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The Material Cost Benefits of Full Workforce Visibility


Between the new technologies available and the tidal wave of talented individuals with people analytics experience, companies can now see their entire workforce in new and exciting ways. But while most organizations recognize the benefits of full workforce visibility, their efforts stall when those that need it can’t clearly articulate the benefits to company leaders and decision-makers.

While there are a number of ancillary benefits of full workforce visibility (e.g. worker quality improvements, access to talent, vendor performance comparisons) this article focuses on the different ways an organization can leverage new levels of visibility to drive cost savings.

Let’s face it: hiring talented individuals can be costly and there are hidden costs associated with each hire. The difference in these costs for permanent employees versus contingent labor is probably far more than most people realize. Contingent labor usually comes with very few embedded costs because there are no sick time, holidays, or benefits to pay for. Typically, the organization pays for the labor (salary) and a markup to their Managed Service Provider (MSP) or staffing agency. A savvy company can leverage their own brand power to self-source contractors at very low markups (usually high-teens or low 20s) or engage with a staffing agency for a recruited markup between 30 and 50 percent. Even project-based work can be negotiated with markups between 40-60 percent (although some consultants may charge in excess of 100% markup).

Permanent hires are burdened with significantly more embedded costs, including benefits, training, vacation time, 401k contributions, bonuses, and sometimes housing, relocation, or other costs. A recent Houston Chronicle article suggests that an employee making $75,000 per year incurs almost $40,000 annually in hard costs. This increases the cost of a full-time employee by more than 50% of their annual salary to $115,000 per year.

Some organizations attempt to do more with less by establishing a hiring freeze and asking their existing staff to pick up the additional work. This can lead to employee burnout, material increases to overtime utilization, and lower quality of work.

Some costs associated with permanent hiring are tougher to quantify, and include recruiting, lower productivity, and the time to separate, re-hire, and re-train new hires. A 2012 study by the Center for American Progress reviewed 30 case studies on the cost of employee turnover. The results showed that the cost of replacing an employee making $75,000 per year or less adds up to approximately 20 percent of their annual salary. This doesn’t include the ‘costs’ associated with lower morale from time spent training the wrong hire.

Savvy organizations that can compare ‘all-in’ costs by all types of workers are at a distinct advantage when it comes to workforce planning. If there is flexibility in how a worker is engaged, which type of engagement makes the most sense from a cost perspective? Which location is the most cost-competitive for that type of skill?

When users have full workforce visibility, they are able to quickly and easily access their skills inventory. This allows hiring managers to understand if there are workers already engaged that possess the skills they are looking for and gain access to decision-making factors such as worker quality score, current pay/bill rate, average hours worked (potential capacity to take on additional work), current market rates for the position, time to hire, and when potential resources may come available (for contingent workers), etc. This information can drastically reduce cycle times and eliminate vacancy costs or disruptions to the business.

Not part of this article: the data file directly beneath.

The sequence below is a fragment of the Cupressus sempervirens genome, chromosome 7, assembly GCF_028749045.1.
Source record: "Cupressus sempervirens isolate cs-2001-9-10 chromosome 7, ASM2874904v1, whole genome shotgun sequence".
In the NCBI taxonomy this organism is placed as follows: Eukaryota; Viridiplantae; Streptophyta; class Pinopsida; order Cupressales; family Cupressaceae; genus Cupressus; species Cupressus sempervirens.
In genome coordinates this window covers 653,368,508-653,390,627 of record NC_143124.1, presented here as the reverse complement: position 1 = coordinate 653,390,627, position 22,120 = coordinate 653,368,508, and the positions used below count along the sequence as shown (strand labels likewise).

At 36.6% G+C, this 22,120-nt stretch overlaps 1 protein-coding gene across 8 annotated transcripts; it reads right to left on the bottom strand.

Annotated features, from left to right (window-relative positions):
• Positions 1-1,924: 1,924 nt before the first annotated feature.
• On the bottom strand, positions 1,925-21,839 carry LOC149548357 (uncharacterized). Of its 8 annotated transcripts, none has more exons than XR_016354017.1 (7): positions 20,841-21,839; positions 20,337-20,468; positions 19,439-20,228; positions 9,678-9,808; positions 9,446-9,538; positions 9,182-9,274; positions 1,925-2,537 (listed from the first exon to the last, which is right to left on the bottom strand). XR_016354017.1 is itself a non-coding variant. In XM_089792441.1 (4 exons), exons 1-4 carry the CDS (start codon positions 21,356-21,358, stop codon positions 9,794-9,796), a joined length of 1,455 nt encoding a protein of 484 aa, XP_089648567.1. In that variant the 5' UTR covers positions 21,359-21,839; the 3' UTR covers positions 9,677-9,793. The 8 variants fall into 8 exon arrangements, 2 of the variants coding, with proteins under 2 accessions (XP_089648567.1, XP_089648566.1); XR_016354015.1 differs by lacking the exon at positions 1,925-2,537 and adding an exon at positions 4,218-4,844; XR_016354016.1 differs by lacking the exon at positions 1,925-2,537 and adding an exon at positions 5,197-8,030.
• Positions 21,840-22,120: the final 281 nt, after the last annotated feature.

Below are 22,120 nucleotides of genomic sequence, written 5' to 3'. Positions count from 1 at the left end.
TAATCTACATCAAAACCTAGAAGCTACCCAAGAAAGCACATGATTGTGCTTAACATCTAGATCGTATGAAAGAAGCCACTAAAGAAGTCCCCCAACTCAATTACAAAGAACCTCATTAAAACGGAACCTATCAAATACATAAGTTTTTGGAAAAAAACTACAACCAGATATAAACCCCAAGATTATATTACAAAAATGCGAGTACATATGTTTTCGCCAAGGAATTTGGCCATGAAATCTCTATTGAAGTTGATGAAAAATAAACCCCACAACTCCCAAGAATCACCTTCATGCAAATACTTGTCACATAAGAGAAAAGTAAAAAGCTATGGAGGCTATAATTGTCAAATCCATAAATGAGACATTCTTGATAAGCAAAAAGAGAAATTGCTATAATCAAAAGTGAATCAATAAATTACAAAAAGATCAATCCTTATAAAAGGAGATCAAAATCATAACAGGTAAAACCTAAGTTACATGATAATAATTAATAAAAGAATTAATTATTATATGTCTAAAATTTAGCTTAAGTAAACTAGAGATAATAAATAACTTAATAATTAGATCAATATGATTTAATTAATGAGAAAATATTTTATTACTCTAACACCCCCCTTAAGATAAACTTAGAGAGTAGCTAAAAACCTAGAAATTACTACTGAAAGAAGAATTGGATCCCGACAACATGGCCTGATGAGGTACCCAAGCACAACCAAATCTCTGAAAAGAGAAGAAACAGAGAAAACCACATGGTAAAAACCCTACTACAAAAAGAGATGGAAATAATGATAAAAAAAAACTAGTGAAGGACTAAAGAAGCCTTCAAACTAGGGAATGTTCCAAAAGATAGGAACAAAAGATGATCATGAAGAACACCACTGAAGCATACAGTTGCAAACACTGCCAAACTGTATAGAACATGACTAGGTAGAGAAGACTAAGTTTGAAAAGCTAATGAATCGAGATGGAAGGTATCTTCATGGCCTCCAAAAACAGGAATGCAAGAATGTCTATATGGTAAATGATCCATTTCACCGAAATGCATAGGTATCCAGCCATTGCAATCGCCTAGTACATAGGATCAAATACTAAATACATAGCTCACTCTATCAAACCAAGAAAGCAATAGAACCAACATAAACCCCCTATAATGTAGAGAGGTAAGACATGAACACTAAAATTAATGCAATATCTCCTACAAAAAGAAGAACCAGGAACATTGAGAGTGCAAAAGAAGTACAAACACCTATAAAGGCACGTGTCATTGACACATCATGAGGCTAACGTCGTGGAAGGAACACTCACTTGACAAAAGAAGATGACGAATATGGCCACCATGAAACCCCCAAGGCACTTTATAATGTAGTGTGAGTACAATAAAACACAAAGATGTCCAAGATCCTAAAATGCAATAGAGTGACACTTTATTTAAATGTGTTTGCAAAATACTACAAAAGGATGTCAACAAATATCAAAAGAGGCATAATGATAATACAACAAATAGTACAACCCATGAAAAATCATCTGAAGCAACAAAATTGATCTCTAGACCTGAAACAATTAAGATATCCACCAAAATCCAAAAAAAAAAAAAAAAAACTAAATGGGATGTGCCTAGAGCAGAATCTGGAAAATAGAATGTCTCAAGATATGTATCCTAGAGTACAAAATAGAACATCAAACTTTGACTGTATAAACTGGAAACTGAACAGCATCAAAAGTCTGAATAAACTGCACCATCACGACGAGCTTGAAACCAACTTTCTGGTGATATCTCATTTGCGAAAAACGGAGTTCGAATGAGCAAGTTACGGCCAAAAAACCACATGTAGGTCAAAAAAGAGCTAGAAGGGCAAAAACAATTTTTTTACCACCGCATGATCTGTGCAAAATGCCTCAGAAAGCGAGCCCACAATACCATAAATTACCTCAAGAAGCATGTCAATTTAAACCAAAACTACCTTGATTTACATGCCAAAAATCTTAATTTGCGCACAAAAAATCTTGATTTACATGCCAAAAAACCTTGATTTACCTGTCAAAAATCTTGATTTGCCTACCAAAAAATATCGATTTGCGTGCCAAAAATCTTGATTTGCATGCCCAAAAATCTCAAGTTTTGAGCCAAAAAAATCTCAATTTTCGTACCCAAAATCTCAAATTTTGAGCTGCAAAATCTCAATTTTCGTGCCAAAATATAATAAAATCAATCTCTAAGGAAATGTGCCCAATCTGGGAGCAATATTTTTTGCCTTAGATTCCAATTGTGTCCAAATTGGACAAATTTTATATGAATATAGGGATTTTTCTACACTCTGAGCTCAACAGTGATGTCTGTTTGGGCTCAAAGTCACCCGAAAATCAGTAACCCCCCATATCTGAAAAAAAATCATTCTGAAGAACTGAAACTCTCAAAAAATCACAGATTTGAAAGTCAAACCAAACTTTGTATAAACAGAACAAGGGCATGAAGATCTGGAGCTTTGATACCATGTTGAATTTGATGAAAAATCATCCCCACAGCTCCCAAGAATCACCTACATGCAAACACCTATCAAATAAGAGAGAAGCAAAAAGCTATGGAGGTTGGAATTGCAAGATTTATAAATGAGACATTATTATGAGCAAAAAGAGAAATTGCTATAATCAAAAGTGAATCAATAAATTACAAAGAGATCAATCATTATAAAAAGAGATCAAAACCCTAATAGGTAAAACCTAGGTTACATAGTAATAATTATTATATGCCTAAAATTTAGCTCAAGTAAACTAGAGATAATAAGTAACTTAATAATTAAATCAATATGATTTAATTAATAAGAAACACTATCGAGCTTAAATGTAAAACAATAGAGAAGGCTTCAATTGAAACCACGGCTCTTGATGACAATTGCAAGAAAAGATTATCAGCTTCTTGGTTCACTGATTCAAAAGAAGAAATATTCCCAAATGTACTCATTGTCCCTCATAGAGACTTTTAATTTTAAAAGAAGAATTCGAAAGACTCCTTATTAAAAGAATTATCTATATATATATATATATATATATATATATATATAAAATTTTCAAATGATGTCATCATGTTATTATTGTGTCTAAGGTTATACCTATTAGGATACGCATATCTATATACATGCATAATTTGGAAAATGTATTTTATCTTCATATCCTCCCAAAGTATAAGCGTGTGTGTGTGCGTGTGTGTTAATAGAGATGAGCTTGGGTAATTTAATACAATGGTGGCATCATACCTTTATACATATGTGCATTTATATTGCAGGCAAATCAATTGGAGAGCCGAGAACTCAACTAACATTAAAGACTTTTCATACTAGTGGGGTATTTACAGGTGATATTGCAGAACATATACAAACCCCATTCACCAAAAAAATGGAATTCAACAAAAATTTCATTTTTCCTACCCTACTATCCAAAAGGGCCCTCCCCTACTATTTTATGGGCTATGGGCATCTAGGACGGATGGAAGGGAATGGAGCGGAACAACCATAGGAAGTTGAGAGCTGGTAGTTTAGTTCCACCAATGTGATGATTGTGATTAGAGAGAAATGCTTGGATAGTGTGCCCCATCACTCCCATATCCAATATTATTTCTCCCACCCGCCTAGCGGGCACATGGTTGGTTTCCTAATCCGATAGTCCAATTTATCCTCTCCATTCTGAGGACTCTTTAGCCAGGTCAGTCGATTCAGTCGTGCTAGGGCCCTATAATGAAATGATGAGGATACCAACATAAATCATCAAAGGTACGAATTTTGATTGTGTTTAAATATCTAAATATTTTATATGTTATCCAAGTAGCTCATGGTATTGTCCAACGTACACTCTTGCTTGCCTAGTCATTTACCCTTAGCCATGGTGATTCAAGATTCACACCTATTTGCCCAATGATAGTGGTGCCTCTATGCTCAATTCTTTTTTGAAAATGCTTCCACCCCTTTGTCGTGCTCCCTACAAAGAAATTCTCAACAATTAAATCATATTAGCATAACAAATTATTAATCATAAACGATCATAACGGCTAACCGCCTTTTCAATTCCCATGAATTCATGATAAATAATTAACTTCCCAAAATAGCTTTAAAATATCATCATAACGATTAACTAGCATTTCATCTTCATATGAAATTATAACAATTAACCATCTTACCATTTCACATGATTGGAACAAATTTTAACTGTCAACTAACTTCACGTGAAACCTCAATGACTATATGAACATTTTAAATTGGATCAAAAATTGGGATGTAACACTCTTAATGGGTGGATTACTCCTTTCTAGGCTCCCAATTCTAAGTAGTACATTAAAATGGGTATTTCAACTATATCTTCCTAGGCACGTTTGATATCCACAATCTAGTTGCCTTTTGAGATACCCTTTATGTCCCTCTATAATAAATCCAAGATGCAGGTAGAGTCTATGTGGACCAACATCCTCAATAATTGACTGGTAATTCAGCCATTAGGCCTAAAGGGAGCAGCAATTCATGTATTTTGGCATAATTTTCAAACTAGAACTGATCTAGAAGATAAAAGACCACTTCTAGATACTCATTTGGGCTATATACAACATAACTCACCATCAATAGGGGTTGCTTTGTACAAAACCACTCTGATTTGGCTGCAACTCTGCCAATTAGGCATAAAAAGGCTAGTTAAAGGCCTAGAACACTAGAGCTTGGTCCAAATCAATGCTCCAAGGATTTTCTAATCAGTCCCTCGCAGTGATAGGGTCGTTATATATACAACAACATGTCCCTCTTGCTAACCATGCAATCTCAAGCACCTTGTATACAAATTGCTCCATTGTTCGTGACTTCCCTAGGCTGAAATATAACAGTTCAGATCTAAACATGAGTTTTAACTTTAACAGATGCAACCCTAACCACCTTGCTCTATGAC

Vacancy costs are a hot topic in contingent workforce management right now, with many companies attempting to quantify exactly how much an empty seat costs the organization. Vacancy costs include external and internal recruiting costs, training costs, indirect costs associated with the work not getting done or the additional workload placed on the existing team members, etc. It is usually scaled based on the level of the role, but can be anywhere from a few hundred dollars to several thousand dollars per day. If a role remains open from 5-20 days, it is easy to do the math on how much money it is costing the company.

Organizations that proactively plan and reduce costs through workforce visibility can also experience increased efficiency via overtime reduction. When users can see which departments, managers, and workers are incurring premium costs, they can reduce them. Many businesses experience seasonal swings in activity and have to be nimble to adjust according to this need. Proactive workforce planning can help anticipate these swings and provide guidance on the most cost-effective ways to staff up or down as hiring demands change.

Having access to workforce data allows increased visibility into one of the costliest line items a company will incur…their people. It can help them understand how different managers and departments are leveraging their workforce, what hiring practices are in place, and which areas are in need of optimization. In many cases, the most significant benefit is manager identification, education, and more cost-effective decisions.

As organizations embrace people analytics and total talent management, the competitive advantage between the haves and the have nots will continue to widen. Company leaders and innovative decision-makers within human resources, talent acquisition, and procurement experience can take ownership of the full range of associated benefits.

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